date relations between investments in health, economic growth, and household productivity (WHO, 1999). Estimates based on data from Mexico throw some light on the time frame in which health affects economic indicators. High life expectancy at birth for males and females has an economic impact 0-5 years later. The impact of male life expectancy on the economy appears to be greater than that of female life expectancy, possibly because of the higher level of economic activity among males. The data suggest that for each additional year of life expectancy there will be an additional 1 percent increase in gross domestic product 15 years later. Similar findings were found for schooling.

Studies of this kind are in their infancy compared to other studies described in this report. Much remains to be done to link macro-level associations to the community and individual-level dynamics as discussed in Chapter 2, Chapter 3, Chapter 5, and Chapter 6. Understanding the reciprocal relationships between population health and the macroeconomy and their linkages to micro-level behavioral dynamics and intermediate-level community and social structural influences is a high-priority research direction. Indeed, it is precisely results such as those for Mexico, described above, that have implications for national economic policies leading to sustained commitments to investments in health. Providing clear evidence about linkages to community and individual levels can substantially strengthen the arguments for national commitments.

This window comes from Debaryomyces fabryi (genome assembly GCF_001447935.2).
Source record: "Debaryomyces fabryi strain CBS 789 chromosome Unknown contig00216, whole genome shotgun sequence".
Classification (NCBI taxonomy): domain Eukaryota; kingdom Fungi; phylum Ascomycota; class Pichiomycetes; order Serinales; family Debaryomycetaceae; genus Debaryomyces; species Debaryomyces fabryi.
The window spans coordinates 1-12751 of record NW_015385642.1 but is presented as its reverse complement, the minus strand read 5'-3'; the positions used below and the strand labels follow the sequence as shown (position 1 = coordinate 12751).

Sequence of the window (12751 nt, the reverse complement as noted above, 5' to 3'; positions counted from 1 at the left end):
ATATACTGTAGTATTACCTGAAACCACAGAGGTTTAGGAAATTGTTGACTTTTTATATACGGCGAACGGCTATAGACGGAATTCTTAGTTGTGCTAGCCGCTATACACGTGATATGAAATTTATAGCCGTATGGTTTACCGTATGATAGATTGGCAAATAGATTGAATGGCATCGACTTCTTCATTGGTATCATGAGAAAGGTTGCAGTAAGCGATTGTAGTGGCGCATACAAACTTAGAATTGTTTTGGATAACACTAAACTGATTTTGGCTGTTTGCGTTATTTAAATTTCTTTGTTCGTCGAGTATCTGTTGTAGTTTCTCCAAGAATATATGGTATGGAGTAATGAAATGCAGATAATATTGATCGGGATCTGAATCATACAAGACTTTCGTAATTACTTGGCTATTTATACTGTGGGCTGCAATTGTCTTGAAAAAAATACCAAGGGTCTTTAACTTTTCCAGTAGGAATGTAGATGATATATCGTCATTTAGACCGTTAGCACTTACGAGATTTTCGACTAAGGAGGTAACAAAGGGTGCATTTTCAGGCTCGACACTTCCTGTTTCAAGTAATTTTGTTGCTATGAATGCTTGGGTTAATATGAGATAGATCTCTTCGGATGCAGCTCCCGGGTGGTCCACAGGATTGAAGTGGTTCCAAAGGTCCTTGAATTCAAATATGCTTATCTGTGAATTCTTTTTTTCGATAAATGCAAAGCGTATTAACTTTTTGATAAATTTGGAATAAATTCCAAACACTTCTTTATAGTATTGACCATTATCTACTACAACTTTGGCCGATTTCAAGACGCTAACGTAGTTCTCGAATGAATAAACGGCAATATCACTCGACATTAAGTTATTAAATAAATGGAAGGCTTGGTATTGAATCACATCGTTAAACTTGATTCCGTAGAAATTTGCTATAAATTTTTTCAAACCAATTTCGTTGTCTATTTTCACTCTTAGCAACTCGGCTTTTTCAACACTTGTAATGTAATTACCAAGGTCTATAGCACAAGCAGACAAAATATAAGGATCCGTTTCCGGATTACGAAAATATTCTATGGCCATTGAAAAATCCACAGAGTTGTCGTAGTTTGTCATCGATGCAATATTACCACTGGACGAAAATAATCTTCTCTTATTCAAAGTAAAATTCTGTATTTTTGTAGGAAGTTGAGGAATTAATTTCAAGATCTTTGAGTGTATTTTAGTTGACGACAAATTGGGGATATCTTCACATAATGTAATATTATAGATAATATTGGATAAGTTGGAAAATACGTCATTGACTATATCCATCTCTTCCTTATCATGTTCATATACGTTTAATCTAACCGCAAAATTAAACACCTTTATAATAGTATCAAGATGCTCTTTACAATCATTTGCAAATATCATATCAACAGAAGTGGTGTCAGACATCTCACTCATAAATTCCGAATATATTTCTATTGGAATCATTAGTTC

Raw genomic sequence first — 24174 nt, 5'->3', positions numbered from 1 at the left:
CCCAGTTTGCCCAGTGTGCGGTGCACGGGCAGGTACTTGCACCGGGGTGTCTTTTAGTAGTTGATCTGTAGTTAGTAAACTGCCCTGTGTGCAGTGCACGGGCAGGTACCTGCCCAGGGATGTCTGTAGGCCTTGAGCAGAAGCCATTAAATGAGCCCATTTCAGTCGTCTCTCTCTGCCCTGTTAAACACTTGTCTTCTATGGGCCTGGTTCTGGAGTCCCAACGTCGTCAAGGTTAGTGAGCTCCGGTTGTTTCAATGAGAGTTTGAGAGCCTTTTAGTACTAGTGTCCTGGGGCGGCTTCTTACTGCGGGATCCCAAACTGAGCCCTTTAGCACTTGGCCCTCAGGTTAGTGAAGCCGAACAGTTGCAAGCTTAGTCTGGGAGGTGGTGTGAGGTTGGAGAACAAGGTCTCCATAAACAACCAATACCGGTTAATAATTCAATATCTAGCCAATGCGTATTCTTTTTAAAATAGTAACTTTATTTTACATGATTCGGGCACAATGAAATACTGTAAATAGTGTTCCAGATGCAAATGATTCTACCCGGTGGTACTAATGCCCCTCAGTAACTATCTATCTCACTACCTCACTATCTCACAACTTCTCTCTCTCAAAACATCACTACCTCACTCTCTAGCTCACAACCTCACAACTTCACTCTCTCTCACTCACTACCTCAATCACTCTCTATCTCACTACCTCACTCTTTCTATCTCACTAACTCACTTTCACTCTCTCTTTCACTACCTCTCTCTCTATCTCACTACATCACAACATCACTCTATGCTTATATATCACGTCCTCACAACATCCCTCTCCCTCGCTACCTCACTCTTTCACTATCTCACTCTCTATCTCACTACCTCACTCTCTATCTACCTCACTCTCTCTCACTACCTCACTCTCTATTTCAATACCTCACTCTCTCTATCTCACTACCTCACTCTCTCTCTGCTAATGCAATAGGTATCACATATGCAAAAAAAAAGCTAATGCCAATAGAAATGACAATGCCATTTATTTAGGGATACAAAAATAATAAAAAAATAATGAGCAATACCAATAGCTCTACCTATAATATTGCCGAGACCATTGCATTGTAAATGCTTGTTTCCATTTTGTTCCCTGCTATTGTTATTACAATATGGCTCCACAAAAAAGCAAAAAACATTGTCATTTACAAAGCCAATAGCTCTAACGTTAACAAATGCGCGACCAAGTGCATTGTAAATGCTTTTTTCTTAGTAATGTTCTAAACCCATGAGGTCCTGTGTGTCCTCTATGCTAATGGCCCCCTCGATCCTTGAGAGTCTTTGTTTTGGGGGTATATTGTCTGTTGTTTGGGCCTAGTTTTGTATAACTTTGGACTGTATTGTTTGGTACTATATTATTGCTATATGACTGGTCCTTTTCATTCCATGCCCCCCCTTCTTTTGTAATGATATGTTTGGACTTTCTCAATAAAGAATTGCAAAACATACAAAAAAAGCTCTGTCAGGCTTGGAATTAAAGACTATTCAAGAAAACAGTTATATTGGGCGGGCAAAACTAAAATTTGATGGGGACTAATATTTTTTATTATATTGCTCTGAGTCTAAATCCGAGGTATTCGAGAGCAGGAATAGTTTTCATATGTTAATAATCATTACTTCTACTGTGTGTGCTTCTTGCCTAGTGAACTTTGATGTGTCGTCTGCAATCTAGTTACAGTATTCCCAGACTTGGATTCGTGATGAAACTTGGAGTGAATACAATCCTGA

Health and the economy have long been linked by the practice of having children to ensure being cared for in old age. This is still true in many countries, but with public-sector innovations such as Social Security and medical care, the direct need for children as insurance has declined. In its place are issues of individual behavior (whether people live alone or with their children, whether they work or retire) and social questions about whether society can afford to provide care to an aging population.

The backdrop for much of the concern about changes in health is the strain that increasing length of life places on public programs in industrialized countries. The Social Security system in the United States is forecast to become insolvent around 2030, and Medicare is expected to be insolvent long before then. This situation, repeated throughout the developed world and in many developing countries, is made worse as population growth rates fall. Health improvements have hidden costs if they lead to difficulty financing public-sector programs for the elderly. However, recent evidence of rectangularization of survival curves, not only for mortality but for the age-specific onset of disability and chronic diseases (Vita et al., 1998), suggests that prevention strategies may be having positive countervailing effects.

Health improvements can play a substantial role in solving public-sector problems. People who develop a serious illness late in their working

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